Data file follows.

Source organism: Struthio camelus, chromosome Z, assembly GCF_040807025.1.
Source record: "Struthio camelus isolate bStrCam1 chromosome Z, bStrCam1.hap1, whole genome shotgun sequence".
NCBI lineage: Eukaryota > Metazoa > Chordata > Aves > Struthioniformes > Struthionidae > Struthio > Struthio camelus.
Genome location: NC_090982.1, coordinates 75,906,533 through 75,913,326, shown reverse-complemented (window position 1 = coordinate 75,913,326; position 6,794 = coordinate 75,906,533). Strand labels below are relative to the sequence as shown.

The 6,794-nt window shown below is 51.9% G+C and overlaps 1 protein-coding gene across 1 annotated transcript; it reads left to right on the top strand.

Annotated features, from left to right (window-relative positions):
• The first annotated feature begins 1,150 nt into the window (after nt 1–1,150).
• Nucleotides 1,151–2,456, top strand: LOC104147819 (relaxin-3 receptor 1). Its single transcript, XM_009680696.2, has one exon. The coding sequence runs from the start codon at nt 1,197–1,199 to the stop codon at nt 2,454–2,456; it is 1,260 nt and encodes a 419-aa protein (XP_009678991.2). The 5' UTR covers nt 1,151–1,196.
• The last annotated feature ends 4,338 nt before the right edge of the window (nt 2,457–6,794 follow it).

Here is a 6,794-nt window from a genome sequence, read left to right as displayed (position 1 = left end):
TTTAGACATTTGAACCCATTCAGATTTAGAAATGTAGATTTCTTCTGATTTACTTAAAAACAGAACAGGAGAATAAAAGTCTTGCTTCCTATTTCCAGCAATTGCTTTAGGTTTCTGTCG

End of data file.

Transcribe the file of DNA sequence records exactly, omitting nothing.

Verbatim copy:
Source organism: Struthio camelus, chromosome Z, assembly GCF_040807025.1.
Source record: "Struthio camelus isolate bStrCam1 chromosome Z, bStrCam1.hap1, whole genome shotgun sequence".
NCBI lineage: Eukaryota > Metazoa > Chordata > Aves > Struthioniformes > Struthionidae > Struthio > Struthio camelus.
Genome location: NC_090982.1, coordinates 75,906,533 through 75,913,326, shown reverse-complemented (window position 1 = coordinate 75,913,326; position 6,794 = coordinate 75,906,533). Strand labels below are relative to the sequence as shown.

The 6,794-nt window shown below is 51.9% G+C and overlaps 1 protein-coding gene across 1 annotated transcript; it reads left to right on the top strand.

Annotated features, from left to right (window-relative positions):
• The first annotated feature begins 1,150 nt into the window (after nt 1–1,150).
• Nucleotides 1,151–2,456, top strand: LOC104147819 (relaxin-3 receptor 1). Its single transcript, XM_009680696.2, has one exon. The coding sequence runs from the start codon at nt 1,197–1,199 to the stop codon at nt 2,454–2,456; it is 1,260 nt and encodes a 419-aa protein (XP_009678991.2). The 5' UTR covers nt 1,151–1,196.
• The last annotated feature ends 4,338 nt before the right edge of the window (nt 2,457–6,794 follow it).

Here is a 6,794-nt window from a genome sequence, read left to right as displayed (position 1 = left end):
TTTAGACATTTGAACCCATTCAGATTTAGAAATGTAGATTTCTTCTGATTTACTTAAAAACAGAACAGGAGAATAAAAGTCTTGCTTCCTATTTCCAGCAATTGCTTTAGGTTTCTGTCG